How do embryos develop?

The morning after your egg collection, the embryologists will examine the eggs for signs of fertilisation. Around 70-80% of mature eggs should have been fertilised. A fertilised egg normally has two little spheres in the middle, one from the egg and one from the sperm. If there are too few or too many spheres, fertilisation is considered abnormal.

On Day 2, the embryos are usually 2-4 cells in size. In most cases, 90% of the fertilised eggs will reach this stage.

On Day 3, the embryos are briefly checked for quality of growth. At this stage, the embryos should be between 6-8 cells. We would only advise transferring the embryo(s) into the womb on day 2 or 3 if you have less than three embryos and we can clearly identify which embryos are the healthiest to transfer.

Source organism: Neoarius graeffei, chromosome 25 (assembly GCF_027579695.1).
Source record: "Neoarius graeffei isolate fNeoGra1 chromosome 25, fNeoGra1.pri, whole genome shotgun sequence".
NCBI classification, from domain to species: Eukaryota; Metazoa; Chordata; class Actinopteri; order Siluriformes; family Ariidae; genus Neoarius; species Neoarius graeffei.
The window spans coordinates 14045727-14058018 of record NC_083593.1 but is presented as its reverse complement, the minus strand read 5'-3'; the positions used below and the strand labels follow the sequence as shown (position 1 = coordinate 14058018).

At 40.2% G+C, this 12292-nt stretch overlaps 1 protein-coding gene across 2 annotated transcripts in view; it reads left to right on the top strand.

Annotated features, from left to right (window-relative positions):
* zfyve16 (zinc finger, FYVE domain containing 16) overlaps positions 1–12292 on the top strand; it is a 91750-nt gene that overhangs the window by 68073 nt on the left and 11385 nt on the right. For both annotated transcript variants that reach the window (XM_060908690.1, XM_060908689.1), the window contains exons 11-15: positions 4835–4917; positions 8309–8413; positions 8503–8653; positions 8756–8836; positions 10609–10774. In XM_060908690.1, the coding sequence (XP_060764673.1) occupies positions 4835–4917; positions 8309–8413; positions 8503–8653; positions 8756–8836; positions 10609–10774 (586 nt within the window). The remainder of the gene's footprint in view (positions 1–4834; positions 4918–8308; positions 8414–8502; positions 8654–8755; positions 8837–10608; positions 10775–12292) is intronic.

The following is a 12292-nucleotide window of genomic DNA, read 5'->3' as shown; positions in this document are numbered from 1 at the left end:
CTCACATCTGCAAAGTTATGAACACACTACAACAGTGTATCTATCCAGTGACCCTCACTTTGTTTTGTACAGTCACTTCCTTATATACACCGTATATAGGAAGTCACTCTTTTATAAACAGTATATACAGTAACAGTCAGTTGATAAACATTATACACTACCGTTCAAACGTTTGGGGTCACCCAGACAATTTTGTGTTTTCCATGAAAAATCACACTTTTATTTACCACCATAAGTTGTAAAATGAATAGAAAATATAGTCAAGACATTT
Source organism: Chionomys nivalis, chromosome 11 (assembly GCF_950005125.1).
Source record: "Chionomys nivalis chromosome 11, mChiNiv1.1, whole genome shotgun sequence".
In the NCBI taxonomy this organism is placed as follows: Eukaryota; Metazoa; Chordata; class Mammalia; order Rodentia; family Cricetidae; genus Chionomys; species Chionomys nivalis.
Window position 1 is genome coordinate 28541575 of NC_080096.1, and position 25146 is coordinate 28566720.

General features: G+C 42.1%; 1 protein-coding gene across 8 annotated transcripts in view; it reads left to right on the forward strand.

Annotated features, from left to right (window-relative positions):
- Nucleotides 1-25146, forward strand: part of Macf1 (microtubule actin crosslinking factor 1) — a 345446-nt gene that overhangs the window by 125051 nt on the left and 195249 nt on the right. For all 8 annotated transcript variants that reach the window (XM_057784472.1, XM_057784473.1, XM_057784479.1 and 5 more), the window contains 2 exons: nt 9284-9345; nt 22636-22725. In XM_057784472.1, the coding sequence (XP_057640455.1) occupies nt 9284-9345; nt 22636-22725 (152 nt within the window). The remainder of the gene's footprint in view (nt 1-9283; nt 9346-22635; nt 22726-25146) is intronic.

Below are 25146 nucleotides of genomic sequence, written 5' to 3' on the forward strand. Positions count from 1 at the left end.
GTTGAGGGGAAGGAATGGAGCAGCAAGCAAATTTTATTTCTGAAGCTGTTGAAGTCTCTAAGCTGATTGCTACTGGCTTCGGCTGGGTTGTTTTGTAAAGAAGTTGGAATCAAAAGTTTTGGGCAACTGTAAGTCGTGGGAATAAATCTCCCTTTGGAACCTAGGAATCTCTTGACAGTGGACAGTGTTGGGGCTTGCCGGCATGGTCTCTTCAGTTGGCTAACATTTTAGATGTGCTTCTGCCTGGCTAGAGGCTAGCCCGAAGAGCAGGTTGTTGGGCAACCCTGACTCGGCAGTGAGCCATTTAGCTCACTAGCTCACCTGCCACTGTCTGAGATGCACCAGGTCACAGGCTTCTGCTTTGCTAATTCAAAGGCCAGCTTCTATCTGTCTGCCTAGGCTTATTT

On Day 4, the embryos should be developing into a compacted ball of cells called a morula. We usually don’t examine the embryos on day 4. But it’s not unusual to find that some of the embryos will have slowed down in their development or stopped growing altogether by this stage.

On Day 5, blastocysts should have formed. A blastocyst is an embryo which typically has over 150 cells. These have divided into two distinct cell types; the inner cell mass that will form the fetus (or baby) and the outer cell mass that will develop into the placenta. Most of the embryos will reach Day 3 and have 6-8 cells, but only 40% of these embryos will go on to reach the blastocyst stage.

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